Business owners in West Virginia who are concerned about the safety of consumers in their stores might be interested in the results of CNA's Slip and Fall Study Report. CNA, a company that provides risk management and insurance services to professionals and businesses around the world, found that half of the evaluated sites did not have a dynamic coefficient level that exceeded the 0.42 minimum threshold as determined by the American National Standards Institute. The results seem to indicate that the fall prevention policies enacted by many businesses may not take into account how flooring material and continued upkeep affect slip resistance.
The study involved a review of liability claims that were filed from January 1, 2010 to December 31, 2016. The findings included low-impact trends that occurred frequently, which are on par with such claims.
The frequency data indicated that the type of businesses that were most likely to be the sites of slip and fall accidents were real estate and retail trade establishments. The most frequently occurring harmful events were on walking or working surfaces (40 percent), followed by parking lot surfaces (33 percent) and sidewalks heading toward business entrances (27 percent). Harmful events that occurred on inside office floors accounted for less than 1 percent.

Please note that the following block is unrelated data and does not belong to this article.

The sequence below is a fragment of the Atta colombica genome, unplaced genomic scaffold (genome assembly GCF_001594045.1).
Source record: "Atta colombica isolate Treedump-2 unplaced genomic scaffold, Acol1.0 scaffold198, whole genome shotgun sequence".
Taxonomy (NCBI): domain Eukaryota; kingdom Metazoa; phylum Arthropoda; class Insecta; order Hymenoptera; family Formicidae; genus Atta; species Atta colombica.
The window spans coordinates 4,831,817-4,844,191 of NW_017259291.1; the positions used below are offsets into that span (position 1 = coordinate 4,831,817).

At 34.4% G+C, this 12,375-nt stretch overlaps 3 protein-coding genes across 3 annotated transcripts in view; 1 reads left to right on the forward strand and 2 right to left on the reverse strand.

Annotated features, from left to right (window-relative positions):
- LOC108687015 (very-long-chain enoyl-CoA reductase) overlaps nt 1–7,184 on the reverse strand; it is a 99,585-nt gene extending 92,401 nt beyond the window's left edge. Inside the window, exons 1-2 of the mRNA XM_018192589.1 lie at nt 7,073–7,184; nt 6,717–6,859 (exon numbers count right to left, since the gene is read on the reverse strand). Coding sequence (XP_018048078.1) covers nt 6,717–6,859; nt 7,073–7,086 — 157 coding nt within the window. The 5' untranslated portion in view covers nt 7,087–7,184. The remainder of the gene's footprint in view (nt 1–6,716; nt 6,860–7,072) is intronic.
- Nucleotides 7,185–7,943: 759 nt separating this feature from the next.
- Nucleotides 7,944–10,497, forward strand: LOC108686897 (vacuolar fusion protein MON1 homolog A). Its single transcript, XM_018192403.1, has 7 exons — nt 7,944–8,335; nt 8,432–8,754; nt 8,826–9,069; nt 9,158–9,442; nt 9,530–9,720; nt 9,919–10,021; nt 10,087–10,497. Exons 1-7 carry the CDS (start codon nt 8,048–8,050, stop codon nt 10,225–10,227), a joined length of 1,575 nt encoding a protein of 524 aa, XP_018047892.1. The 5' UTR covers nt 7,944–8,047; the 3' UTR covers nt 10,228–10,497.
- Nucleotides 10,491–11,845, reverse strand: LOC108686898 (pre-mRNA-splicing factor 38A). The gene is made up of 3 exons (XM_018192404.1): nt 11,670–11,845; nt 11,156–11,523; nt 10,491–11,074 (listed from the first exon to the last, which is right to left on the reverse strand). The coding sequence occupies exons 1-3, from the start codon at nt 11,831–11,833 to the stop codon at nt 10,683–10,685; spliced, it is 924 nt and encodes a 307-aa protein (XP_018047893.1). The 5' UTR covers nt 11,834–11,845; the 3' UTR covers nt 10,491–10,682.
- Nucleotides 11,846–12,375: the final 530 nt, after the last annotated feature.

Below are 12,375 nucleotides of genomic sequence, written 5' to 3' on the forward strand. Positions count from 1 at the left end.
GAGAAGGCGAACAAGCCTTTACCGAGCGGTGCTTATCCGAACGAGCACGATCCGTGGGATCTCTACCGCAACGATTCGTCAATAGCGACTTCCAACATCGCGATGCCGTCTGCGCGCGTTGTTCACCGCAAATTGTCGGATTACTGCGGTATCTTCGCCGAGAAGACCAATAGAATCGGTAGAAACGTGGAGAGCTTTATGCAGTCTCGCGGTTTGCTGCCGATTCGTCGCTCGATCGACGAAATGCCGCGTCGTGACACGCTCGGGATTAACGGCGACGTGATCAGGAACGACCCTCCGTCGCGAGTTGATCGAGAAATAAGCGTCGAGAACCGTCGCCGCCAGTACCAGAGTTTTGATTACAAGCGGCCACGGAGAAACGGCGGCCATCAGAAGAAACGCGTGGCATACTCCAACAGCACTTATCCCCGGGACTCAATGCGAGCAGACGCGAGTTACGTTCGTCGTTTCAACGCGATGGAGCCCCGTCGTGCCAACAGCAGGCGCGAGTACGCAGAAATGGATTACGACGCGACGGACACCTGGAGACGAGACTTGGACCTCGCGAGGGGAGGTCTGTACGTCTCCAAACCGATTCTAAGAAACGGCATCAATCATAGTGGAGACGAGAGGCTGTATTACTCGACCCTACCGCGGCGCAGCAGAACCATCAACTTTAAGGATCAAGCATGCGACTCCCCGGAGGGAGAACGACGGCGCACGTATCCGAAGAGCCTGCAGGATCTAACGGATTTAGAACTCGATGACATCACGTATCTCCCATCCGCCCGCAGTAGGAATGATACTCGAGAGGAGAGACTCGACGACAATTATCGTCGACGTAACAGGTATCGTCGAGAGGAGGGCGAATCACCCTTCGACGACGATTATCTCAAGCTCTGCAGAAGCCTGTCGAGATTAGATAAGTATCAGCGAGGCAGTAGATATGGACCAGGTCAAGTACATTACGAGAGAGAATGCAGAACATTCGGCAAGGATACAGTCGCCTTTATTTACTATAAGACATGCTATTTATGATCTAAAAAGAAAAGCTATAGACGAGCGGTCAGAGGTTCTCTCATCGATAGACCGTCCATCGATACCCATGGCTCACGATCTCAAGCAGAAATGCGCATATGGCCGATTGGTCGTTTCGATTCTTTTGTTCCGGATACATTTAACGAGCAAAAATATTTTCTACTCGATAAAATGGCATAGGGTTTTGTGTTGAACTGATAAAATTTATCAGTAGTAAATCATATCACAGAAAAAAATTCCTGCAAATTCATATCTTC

A traumatic brain injury is a possible outcome of a serious slip and fall injury. CNA determined that the frequency and severity of TBI claims were increased for businesses insured for general liability than businesses insured for workers' compensation.
A negligent business owner might be held liable for the conditions on a property that contributed to a slip and fall accident. A personal injury attorney could pursue financial damages under premises liability law for any resulting disabling injuries.